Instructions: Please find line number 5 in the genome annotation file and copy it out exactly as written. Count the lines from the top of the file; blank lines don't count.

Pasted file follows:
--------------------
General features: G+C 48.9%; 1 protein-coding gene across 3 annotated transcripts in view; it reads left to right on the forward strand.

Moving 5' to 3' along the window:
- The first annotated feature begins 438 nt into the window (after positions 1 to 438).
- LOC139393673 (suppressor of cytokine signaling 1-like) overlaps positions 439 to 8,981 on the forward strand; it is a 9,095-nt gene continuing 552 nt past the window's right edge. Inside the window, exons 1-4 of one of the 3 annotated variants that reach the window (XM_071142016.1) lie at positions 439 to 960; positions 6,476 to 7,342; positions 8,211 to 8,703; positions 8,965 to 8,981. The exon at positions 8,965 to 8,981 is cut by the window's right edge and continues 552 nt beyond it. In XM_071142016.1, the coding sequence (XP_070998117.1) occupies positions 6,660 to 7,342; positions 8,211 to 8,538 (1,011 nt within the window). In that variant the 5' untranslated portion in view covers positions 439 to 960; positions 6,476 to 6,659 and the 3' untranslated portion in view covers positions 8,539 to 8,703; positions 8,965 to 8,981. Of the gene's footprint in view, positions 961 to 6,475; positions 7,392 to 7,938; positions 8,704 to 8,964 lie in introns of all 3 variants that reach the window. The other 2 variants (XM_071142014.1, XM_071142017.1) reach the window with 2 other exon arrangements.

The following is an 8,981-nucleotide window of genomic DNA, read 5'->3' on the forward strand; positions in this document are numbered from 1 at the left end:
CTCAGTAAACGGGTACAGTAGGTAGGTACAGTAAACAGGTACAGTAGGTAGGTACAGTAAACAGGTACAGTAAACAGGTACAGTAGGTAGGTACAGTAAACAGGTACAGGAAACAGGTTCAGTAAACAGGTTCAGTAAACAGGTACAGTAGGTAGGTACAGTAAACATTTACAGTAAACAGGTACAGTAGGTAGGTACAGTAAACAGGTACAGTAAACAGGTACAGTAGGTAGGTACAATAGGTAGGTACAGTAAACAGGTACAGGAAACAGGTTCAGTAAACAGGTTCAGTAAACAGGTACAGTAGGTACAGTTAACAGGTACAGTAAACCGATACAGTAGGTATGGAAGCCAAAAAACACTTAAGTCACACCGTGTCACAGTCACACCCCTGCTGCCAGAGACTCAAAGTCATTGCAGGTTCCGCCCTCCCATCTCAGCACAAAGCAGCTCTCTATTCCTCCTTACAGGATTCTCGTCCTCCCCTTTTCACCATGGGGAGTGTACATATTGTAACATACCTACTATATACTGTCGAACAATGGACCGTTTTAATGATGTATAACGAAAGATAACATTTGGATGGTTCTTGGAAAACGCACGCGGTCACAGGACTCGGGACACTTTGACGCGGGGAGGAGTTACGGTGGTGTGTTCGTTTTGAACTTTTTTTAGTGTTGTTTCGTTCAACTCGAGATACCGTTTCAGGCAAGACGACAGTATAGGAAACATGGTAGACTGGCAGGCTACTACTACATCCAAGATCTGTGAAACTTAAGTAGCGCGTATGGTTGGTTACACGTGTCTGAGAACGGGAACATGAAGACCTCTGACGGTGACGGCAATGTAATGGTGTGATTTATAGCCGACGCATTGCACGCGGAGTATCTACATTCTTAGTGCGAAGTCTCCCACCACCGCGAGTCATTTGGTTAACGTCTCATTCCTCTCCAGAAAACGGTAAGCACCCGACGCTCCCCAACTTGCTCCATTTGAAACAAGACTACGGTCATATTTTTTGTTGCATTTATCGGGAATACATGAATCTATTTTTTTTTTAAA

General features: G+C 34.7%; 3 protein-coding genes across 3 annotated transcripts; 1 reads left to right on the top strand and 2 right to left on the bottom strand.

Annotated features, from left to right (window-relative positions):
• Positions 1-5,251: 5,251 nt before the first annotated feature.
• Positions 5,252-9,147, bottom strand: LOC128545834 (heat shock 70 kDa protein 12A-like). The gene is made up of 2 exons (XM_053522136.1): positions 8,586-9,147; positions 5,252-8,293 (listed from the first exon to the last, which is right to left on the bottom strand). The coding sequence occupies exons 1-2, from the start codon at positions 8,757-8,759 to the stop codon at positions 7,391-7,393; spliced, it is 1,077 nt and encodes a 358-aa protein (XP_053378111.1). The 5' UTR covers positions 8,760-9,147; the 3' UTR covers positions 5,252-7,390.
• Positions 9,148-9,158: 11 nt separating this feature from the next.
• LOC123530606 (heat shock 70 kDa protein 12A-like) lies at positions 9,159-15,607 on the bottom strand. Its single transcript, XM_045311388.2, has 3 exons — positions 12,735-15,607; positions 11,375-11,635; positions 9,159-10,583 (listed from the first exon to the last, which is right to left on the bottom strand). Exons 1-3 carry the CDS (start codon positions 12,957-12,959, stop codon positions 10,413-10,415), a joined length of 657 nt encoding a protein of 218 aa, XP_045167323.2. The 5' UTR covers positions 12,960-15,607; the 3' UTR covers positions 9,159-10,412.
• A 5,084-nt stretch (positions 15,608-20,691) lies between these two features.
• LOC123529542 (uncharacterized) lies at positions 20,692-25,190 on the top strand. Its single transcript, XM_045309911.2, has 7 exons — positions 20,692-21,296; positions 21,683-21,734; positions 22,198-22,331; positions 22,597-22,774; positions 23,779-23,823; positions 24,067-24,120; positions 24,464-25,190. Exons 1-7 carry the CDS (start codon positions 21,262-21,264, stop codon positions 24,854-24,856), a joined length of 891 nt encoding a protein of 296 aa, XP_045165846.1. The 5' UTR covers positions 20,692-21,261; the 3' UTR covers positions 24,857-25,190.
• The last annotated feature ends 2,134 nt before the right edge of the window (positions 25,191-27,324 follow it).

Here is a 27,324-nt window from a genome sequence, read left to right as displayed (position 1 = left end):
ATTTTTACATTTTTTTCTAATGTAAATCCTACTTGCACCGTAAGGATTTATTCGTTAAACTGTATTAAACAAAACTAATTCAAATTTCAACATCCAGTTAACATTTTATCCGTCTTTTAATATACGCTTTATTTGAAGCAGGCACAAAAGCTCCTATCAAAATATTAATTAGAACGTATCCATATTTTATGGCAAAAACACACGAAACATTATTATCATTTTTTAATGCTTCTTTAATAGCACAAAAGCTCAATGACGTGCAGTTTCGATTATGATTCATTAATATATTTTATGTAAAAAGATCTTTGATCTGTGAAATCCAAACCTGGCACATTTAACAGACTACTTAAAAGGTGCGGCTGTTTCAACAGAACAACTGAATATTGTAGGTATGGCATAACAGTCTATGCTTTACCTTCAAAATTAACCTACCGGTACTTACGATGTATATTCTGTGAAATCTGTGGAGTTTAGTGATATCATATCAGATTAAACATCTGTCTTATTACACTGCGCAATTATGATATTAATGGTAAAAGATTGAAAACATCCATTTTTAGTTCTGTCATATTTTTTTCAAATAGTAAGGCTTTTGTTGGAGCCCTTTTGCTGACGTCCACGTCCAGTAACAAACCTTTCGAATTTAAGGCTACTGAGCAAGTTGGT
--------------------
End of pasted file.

The following is an 8,981-nucleotide window of genomic DNA, read 5'->3' on the forward strand; positions in this document are numbered from 1 at the left end: